Name: Rayman Raving Rabbids TV Party
Genre: Party Game
Platform: Wii, DS (Reviewed on Wii)
Believe it or not, there was once a time when limbless hero Rayman was known as a star of platforming games. He rose to fame in the PS1 generation, with the first Rayman title still fun to play today. However, a lot has changed in the last thirteen years, and in 2006, Rayman found his new home as a party game protagonist amongst the insane bunny-creatures in Rayman Raving Rabbids. Though at the time I was disappointed to see Rayman in a party game, the series has offered at least some entertainment in the past. With the latest entry in the franchise, Rayman Raving Rabbids TV Party, though, the fun appears to be on its way out.
In TV Party, the Rabbids have gotten stuck in the TV and are torturing Rayman with Rabbid-based TV shows, which serve as the mini-games. In Story Mode, each block of programming represents one mini-game, and you must get enough points to clear each time before moving on to the next segment. Once all of the time slots from one day have been cleared, the game moves on to the following day, when it starts all over again. There is a decent variety of mini-games, including rhythm games, racing games, and platformer-esque waggle-fests, among others. Some of them can be entertaining or at least amusing, but others fall completely flat.
Like almost every party game, Rayman Raving Rabbids TV Party is really meant to be played with friends, with the single-player mode existing mainly to unlock more games and familiarize the player with the controls. Unlocking new time slots, earning accessories, and trying to beat high scores is all fine and good, but the problem with TV Party is that some of the games feel more like a chore than anything else. For example, in one game you’re supposed to cook up some meat Cooking Mama-style by pushing the remote back and forth, and then swinging the controller up and down to throw it into the mouth of a starving animal. It’s easy enough, but not at all fun, and made me wonder why I would want to continue doing it.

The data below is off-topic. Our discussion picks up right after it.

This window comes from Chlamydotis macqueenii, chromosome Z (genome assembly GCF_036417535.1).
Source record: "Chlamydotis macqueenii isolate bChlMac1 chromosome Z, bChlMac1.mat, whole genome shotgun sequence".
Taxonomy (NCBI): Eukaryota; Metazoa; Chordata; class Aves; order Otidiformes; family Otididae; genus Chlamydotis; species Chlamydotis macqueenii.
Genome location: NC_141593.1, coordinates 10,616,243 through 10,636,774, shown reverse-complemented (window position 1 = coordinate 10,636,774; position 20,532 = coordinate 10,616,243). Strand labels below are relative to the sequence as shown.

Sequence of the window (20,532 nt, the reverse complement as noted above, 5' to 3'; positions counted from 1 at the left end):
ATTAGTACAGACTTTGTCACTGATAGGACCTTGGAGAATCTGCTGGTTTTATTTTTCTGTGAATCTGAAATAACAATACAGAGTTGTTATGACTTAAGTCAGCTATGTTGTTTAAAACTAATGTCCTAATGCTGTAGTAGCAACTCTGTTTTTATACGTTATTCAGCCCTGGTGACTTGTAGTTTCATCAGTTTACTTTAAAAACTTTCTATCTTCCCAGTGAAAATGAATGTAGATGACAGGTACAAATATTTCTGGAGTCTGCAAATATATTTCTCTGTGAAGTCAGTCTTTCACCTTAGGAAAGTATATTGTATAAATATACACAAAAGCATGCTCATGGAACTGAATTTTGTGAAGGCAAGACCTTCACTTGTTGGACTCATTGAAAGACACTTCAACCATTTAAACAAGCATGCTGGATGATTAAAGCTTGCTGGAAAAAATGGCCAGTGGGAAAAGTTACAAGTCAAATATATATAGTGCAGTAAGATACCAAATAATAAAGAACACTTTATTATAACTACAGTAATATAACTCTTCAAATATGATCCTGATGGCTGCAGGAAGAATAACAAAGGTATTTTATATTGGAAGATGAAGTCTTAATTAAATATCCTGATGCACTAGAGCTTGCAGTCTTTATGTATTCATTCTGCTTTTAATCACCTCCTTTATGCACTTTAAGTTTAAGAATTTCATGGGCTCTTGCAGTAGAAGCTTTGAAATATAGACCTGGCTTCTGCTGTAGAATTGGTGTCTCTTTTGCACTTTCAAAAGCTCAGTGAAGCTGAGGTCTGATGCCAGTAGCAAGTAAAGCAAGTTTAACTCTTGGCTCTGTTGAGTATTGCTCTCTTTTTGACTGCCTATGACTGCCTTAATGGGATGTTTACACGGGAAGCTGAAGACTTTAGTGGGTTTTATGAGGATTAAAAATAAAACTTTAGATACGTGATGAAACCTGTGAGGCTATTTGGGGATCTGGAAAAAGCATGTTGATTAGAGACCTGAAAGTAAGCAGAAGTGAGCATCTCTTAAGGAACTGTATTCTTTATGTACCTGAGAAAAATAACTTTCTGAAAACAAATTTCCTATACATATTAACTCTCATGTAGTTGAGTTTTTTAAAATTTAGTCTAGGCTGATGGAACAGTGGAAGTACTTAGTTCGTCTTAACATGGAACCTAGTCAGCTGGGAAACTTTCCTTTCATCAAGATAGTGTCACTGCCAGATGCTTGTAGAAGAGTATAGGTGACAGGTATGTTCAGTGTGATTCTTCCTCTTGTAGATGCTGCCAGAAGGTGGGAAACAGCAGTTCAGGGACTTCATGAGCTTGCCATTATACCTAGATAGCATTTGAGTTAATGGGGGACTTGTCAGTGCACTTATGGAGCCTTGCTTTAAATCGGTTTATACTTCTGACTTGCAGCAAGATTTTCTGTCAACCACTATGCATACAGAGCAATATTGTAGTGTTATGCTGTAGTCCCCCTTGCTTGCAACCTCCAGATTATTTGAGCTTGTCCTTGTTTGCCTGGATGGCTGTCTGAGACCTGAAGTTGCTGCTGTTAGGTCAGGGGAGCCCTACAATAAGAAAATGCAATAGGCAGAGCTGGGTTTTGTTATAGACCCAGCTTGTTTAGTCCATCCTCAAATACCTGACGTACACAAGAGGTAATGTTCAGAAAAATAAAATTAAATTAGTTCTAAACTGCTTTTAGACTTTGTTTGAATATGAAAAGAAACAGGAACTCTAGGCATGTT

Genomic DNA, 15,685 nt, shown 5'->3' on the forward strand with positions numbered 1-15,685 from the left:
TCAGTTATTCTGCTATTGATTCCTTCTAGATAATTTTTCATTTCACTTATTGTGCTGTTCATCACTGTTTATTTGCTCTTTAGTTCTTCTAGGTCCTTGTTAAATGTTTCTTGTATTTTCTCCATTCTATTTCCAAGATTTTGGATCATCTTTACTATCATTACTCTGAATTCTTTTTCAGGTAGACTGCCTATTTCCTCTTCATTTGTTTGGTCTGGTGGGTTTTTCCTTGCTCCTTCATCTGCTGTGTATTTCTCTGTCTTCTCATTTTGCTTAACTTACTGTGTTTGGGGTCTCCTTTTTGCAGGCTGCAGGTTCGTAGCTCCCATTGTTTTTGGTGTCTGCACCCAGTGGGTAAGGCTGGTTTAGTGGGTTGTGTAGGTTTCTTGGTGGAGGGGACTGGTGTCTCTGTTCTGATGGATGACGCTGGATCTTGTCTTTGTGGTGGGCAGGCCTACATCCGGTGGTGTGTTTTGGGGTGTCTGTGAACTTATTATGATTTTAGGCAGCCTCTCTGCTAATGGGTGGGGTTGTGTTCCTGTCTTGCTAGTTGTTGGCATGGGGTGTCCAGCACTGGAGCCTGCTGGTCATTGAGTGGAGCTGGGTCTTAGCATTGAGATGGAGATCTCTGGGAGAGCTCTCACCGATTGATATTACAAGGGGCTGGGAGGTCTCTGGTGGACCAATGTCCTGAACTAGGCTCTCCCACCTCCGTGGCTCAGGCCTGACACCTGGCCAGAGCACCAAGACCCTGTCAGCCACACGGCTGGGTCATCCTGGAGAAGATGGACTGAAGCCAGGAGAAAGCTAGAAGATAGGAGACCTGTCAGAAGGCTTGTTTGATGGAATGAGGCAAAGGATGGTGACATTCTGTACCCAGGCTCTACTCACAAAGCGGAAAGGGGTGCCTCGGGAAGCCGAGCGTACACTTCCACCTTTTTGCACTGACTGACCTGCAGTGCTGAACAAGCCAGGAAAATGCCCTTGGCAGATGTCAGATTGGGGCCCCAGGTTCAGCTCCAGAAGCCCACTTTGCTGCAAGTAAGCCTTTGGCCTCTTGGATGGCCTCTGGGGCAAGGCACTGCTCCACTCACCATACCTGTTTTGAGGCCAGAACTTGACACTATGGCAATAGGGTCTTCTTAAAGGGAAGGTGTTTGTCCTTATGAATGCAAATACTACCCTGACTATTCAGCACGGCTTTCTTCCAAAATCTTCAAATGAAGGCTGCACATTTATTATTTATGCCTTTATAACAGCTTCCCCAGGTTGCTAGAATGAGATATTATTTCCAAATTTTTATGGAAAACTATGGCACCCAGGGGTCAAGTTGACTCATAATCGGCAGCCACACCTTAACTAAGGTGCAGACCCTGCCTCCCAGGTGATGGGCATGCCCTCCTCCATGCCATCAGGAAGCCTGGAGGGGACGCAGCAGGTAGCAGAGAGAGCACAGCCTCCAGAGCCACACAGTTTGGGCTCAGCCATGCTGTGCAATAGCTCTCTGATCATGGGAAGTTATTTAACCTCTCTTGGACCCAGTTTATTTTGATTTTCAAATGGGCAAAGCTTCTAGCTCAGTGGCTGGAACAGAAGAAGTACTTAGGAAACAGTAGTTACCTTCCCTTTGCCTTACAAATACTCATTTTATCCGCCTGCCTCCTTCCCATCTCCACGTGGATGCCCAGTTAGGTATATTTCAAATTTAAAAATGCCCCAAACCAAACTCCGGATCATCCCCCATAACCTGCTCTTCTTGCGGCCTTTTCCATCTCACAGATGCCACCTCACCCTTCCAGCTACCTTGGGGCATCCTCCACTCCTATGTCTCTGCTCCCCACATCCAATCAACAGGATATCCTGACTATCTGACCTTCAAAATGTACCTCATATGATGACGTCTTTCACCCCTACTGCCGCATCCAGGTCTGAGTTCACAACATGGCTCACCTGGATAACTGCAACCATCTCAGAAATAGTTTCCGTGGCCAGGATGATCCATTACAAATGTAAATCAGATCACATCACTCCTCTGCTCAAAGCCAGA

As expected, the mini-games in TV Party use motion controls and other Wii peripherals, specifically the balance board and steering wheel. While this was a good idea in theory, in practice some of the games don’t work as well as they should. Dancing games in which you move your arms along with the figure onscreen are fun, and simple directions like shaking or rotating the Wii remote also work like they’re supposed to. Games in which you have to use the balance board, however, are generally not at all fun, and it’s usually preferable to turn off the balance board and use the remote instead. This makes TV Party the latest balance board-compatible game to be better off without it.
Despite all of these problems, there are still some things to like about TV Party. Like I said earlier, playing the story mode alone isn’t ideal, but if you have a few friends nearby, there are some laughs to be had. The presentation is funny, the Rabbids can be hilarious in their insanity, and while not graphically comparable to any 360 or PS3 game, the art style is distinct and enjoyable. If you find out which of the mini-games you really enjoy and stick to them, you’ll probably be a lot better off.
With an overwhelming number of party games already on the Wii, including the two previous Raving Rabbids titles, it’s hard to justify spending fifty bucks on this game. It’s not the worst one to be released on the system by a long shot, but it’s also not at the top of the pile, either. You will probably get your money’s worth out of a weekend or holiday vacation rental of TV Party, but the inconsistency and limited fun of the mini-games makes the title not worth buying.